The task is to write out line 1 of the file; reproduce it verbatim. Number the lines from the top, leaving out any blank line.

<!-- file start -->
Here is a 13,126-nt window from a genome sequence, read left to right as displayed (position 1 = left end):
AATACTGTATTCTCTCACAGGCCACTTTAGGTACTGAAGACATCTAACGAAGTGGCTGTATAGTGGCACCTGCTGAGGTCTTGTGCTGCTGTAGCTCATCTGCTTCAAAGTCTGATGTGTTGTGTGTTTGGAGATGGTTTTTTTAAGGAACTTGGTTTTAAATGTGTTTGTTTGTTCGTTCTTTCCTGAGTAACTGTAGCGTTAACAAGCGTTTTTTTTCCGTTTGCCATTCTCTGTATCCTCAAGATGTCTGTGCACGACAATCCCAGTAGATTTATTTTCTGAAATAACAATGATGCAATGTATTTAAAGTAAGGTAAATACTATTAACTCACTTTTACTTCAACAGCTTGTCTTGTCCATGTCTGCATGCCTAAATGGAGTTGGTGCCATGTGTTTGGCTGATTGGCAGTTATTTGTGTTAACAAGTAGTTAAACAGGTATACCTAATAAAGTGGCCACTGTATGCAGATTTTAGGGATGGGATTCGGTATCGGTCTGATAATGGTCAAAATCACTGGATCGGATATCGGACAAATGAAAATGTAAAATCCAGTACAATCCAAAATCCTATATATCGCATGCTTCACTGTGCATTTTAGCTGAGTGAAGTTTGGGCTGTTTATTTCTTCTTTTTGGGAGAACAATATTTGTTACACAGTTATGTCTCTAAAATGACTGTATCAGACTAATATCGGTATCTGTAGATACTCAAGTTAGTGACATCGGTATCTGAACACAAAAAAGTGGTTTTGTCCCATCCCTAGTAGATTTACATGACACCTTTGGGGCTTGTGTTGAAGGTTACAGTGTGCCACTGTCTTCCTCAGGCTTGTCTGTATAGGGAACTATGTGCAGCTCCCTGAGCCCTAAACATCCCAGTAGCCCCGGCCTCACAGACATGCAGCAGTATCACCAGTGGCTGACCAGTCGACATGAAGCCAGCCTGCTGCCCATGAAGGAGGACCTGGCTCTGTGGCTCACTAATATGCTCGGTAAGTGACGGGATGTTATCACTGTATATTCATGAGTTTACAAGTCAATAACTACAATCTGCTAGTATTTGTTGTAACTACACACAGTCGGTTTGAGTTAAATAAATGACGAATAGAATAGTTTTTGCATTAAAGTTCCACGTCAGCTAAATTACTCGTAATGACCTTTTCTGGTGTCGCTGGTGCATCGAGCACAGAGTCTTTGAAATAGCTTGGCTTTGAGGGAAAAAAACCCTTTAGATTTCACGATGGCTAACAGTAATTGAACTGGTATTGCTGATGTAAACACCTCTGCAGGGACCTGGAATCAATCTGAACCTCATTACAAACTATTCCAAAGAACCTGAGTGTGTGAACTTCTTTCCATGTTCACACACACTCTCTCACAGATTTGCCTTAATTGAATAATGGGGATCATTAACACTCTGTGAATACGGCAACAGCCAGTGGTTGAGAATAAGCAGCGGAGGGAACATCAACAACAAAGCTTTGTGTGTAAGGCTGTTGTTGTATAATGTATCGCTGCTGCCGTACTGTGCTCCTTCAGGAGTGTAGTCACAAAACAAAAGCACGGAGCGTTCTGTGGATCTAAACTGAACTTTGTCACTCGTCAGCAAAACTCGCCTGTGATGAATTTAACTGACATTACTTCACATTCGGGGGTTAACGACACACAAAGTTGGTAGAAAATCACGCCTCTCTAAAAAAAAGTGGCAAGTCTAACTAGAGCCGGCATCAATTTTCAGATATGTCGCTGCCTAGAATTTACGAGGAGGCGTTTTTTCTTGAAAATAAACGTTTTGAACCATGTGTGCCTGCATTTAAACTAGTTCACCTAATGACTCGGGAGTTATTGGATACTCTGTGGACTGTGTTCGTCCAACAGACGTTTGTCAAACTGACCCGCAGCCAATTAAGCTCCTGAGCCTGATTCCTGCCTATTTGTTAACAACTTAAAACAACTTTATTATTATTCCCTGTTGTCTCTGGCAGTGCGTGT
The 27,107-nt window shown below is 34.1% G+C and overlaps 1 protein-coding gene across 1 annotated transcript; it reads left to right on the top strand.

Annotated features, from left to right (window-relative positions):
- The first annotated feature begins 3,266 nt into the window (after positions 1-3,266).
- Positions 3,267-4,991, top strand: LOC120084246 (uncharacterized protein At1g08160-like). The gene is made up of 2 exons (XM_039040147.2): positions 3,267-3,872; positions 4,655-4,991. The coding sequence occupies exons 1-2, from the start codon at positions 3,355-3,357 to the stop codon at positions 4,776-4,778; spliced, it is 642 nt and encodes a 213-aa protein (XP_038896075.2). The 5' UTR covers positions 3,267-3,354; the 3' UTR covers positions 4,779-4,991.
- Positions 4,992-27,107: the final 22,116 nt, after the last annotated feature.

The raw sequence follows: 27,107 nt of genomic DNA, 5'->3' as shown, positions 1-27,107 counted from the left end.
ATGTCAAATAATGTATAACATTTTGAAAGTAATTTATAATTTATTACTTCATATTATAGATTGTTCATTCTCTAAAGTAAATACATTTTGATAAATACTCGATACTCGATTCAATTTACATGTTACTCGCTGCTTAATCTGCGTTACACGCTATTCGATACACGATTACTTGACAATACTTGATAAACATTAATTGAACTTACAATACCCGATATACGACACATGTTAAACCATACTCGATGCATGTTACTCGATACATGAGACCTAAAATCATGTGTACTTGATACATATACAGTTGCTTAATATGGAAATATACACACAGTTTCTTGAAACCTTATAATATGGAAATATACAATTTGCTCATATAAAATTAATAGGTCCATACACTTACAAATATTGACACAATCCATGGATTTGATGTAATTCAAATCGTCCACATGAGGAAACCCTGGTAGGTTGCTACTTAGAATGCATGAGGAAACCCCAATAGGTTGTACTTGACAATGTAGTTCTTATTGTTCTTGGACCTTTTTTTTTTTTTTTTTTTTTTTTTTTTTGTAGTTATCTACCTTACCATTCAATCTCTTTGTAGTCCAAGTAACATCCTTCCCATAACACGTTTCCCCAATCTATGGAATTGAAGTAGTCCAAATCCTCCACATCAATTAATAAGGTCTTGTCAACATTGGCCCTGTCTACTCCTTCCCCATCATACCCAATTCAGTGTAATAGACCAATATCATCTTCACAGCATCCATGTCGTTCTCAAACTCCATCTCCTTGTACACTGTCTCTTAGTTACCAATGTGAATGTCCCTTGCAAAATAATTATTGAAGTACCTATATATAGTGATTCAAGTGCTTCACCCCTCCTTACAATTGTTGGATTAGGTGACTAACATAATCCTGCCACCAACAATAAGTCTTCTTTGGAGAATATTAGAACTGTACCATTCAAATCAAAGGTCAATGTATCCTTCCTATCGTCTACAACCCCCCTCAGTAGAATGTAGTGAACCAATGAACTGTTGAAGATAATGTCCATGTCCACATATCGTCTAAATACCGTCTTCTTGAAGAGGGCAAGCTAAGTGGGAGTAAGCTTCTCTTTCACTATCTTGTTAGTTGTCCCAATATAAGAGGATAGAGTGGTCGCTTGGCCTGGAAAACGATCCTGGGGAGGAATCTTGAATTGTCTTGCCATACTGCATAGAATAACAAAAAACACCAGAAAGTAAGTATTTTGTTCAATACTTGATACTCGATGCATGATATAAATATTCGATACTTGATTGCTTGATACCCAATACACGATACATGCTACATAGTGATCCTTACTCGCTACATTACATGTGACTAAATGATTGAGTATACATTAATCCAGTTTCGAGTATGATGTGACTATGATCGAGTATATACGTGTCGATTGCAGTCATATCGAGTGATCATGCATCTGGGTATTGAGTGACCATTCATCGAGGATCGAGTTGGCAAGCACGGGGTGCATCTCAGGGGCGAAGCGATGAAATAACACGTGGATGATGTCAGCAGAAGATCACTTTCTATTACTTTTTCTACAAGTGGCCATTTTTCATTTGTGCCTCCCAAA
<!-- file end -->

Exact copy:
Here is a 13,126-nt window from a genome sequence, read left to right as displayed (position 1 = left end):